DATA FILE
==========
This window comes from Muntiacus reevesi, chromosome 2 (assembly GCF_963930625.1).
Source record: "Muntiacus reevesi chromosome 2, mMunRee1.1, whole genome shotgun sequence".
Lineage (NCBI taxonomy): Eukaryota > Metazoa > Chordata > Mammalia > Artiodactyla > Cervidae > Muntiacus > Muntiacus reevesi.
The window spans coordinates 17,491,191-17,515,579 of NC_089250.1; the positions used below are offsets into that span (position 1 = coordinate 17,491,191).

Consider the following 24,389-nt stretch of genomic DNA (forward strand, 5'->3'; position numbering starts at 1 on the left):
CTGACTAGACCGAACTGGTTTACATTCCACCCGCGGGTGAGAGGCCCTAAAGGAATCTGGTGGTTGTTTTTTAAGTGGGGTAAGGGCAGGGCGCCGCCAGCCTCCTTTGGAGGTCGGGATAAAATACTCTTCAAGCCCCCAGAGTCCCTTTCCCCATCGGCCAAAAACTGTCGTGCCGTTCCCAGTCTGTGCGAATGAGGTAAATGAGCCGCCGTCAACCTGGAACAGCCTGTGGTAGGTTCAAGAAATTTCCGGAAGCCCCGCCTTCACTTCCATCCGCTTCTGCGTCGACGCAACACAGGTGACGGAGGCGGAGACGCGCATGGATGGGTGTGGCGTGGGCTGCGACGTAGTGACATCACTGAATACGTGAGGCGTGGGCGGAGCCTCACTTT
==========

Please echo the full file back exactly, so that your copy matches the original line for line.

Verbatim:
This window comes from Muntiacus reevesi, chromosome 2 (assembly GCF_963930625.1).
Source record: "Muntiacus reevesi chromosome 2, mMunRee1.1, whole genome shotgun sequence".
Lineage (NCBI taxonomy): Eukaryota > Metazoa > Chordata > Mammalia > Artiodactyla > Cervidae > Muntiacus > Muntiacus reevesi.
The window spans coordinates 17,491,191-17,515,579 of NC_089250.1; the positions used below are offsets into that span (position 1 = coordinate 17,491,191).

Consider the following 24,389-nt stretch of genomic DNA (forward strand, 5'->3'; position numbering starts at 1 on the left):
CTGACTAGACCGAACTGGTTTACATTCCACCCGCGGGTGAGAGGCCCTAAAGGAATCTGGTGGTTGTTTTTTAAGTGGGGTAAGGGCAGGGCGCCGCCAGCCTCCTTTGGAGGTCGGGATAAAATACTCTTCAAGCCCCCAGAGTCCCTTTCCCCATCGGCCAAAAACTGTCGTGCCGTTCCCAGTCTGTGCGAATGAGGTAAATGAGCCGCCGTCAACCTGGAACAGCCTGTGGTAGGTTCAAGAAATTTCCGGAAGCCCCGCCTTCACTTCCATCCGCTTCTGCGTCGACGCAACACAGGTGACGGAGGCGGAGACGCGCATGGATGGGTGTGGCGTGGGCTGCGACGTAGTGACATCACTGAATACGTGAGGCGTGGGCGGAGCCTCACTTT